Creative Nonfiction

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Creative NonfictionCreative Nonfiction

Creative Nonfiction Winter 2016

Creative Nonfiction is the voice of the genre. Every issue includes long-form essays blending style with substance; writing that pushes the genre’s boundaries; commentary and notes on craft; conversations with writers; and more. Simply put, Creative Nonfiction demonstrates the depth and versatility of the genre it helped define.

Country:
United States
Language:
English
Publisher:
Creative Nonfiction
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4 Issues

IN THIS ISSUE

access_time3 min.
what’s the (surprising) story?

There’s an element of mystery to the weather; that’s what keeps it interesting. THE WEATHER IS ALWAYS SURPRISING US; maybe that’s why we like to talk about it so much. Of course, we can predict the weather, to some extent—probably more precisely now than ever before in human history—but as Al Roker points out in our interview with him in this issue, the weather is behaving in extreme and sometimes unpredictable ways as a result of climate change. There’s an element of mystery to it; that’s what keeps it interesting. At Creative Nonfiction, we appreciate the importance of keeping things interesting. Of course, you want a magazine to be at least somewhat predictable, but I think one of the elements that’s helped us (ahem) weather the storms of the past twenty-plus years has…

access_time1 min.
about the illustrations

In 2005, while cross-country skiing, MARK NYSTROM spotted an oak leaf with its stalk stuck in the snow. As the wind blew, the leaf’s edges carved into the snow, making a temporary drawing. Inspired to make his own drawings with the wind, Nystrom outfitted a ballpoint pen with sails and suspended it over some paper. For an entire day, the wind pushed the pen across the surface of the paper, recording each shift in wind speed and direction. Delighted with the results, he repeated the process for thirty-four days. Curiosity about the forces that made these “wind drawings” led Nystrom to develop digital wind-drawing processes. Using weather instruments and custom electronics, he collects wind data every second and writes software to interpret it. To date, Nystrom has developed thirty-two digital wind-drawing…

access_time16 min.
how can something so beautiful be so deadly at the same time?

IN FEBRUARY 1998, as NBC’s Late Night show went head-to-head with the winter Olympics on CBS, ratings plunged for host Conan O’Brien. In a sketch called “Nobody’s Watching,” O’Brien and his team made “confessions” they’d otherwise never get away with on-air. He praised the widely loathed ’90s boy band Hanson and smoked cigarettes while bandleader Max Weinberg described murdering Bruce Springsteen’s original drummer. One of the biggest laughs came after Al Roker strode onto the set. “Nobody’s watching, right?” Roker asked O’Brien. He turned, looked straight into the camera, and said, “I have no interest whatsoever in the weather.” The joke worked because, for many people, Al Roker is the weather. Since 1990, he’s walked America through rain and sleet and sun—and quite a few historic storms—on NBC’s Today show, at first…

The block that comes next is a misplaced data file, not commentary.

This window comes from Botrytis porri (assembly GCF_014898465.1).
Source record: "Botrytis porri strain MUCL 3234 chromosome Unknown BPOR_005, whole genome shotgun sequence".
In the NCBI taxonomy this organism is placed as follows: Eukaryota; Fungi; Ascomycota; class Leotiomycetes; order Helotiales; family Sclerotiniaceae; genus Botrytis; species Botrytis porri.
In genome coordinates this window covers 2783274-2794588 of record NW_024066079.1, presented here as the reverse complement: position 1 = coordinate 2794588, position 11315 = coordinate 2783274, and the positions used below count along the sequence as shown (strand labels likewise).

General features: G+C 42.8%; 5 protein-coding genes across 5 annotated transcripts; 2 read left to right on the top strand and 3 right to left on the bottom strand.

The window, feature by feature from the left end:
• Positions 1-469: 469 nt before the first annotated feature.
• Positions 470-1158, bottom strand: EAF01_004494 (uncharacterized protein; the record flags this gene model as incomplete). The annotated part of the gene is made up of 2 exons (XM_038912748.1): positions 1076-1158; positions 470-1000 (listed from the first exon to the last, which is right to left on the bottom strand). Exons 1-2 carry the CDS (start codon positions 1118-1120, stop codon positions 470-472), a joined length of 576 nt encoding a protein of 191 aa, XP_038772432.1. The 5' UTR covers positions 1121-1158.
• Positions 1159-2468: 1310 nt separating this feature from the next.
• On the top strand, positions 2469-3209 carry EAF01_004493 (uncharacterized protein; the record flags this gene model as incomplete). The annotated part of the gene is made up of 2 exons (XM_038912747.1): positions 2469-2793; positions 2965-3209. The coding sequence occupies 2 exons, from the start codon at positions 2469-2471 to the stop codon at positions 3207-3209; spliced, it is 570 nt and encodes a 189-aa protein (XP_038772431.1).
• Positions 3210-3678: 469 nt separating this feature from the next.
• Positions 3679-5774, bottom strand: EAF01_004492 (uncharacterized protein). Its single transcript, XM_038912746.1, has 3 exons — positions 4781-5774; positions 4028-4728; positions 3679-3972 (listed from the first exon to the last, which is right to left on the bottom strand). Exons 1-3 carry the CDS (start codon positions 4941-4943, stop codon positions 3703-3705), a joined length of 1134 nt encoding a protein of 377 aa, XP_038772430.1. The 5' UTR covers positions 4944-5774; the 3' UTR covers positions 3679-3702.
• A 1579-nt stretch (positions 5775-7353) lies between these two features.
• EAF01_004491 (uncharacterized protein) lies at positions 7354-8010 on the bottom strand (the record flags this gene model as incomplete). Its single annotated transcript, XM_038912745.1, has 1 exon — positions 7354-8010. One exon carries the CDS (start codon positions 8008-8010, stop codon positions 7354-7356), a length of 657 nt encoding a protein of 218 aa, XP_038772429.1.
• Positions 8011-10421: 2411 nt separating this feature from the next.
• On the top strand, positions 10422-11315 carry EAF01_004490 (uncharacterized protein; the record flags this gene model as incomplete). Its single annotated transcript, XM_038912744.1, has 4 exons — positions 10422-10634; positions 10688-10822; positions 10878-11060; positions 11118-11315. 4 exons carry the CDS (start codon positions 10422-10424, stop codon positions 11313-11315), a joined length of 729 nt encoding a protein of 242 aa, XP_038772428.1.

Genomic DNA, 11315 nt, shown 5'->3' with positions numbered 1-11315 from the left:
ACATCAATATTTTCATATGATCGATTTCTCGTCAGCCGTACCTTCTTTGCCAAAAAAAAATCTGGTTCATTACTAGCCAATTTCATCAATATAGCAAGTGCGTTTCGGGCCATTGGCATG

access_time33 min.
my climate change

ANDREW C. REVKIN is a journalist, author, and educator who has reported on the environment—from the North Pole to the White House to the Amazon—for more than three decades, mainly for the New York Times. As the Senior Fellow for Environmental Understanding at Pace University, he teaches courses in online communication and environmental documentary production. Revkin has won top awards in science and investigative journalism and a Guggenheim Fellowship. He has written books on global warming, the changing Arctic, and the Amazon rain forest and, in spare moments, is a performing songwriter. SOME THINGS JUST SEEM TOO MOMENTOUS to keep in mind. One is the planet we’re living on. We’re on the third rock from the sun twenty-four hours a day, but I’ve only been to one place where that awareness…

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in the grip of the sky

SONYA HUBER teaches at Fairfield University, where she directs the low-residency MFA. She’s published two books of creative nonfiction, Opa Nobody and Cover Me: A Health Insurance Memoir, and a textbook, The Backwards Research Guide for Writers. This essay is from an experimental collection on chronic pain. THE SKY HAS ITS WAY WITH ME. As clouds lower their shoulders against the horizon, a warm front’s humid body slides along my skin, lifting the hem of my dress to curl around my waist and stretch along my spine. Closer still, the atmosphere enters me soundlessly. Barometric pressure squeezes my joints, each a tiny fishbowl of synovial fluid that cushions the space where two bones pivot and swing. My immune system loves and defends me too diligently. I am one of the joint-diseased and chronic,…

access_time19 min.
the bus stop

RUNNER-UP! Best Essay Prize ASHLEY HAY's essays have appeared in anthologies including Best Australian Essays and Best Australian Science Writing. Her most recent novel, The Railwayman’s Wife, was long-listed for the Miles Franklin Literary Award and received the Colin Roderick Award from the Foundation for Australian Literary Studies. It will be published in the United States this spring. AFTER THE MILLENNIUM TURNED PAST Y2K and the world didn’t end, my friend Steve decided to leave Sydney and move to India for a while. He went to Dharamsala—to learn Tibetan, mainly, though he did other things there, too, including waging war with local monkeys that stole his underpants and watching a cow sled past his house—at speed, and quite surprised—during a mudslide. He also befriended a Kashmiri man called Altaf, who ran a nearby…

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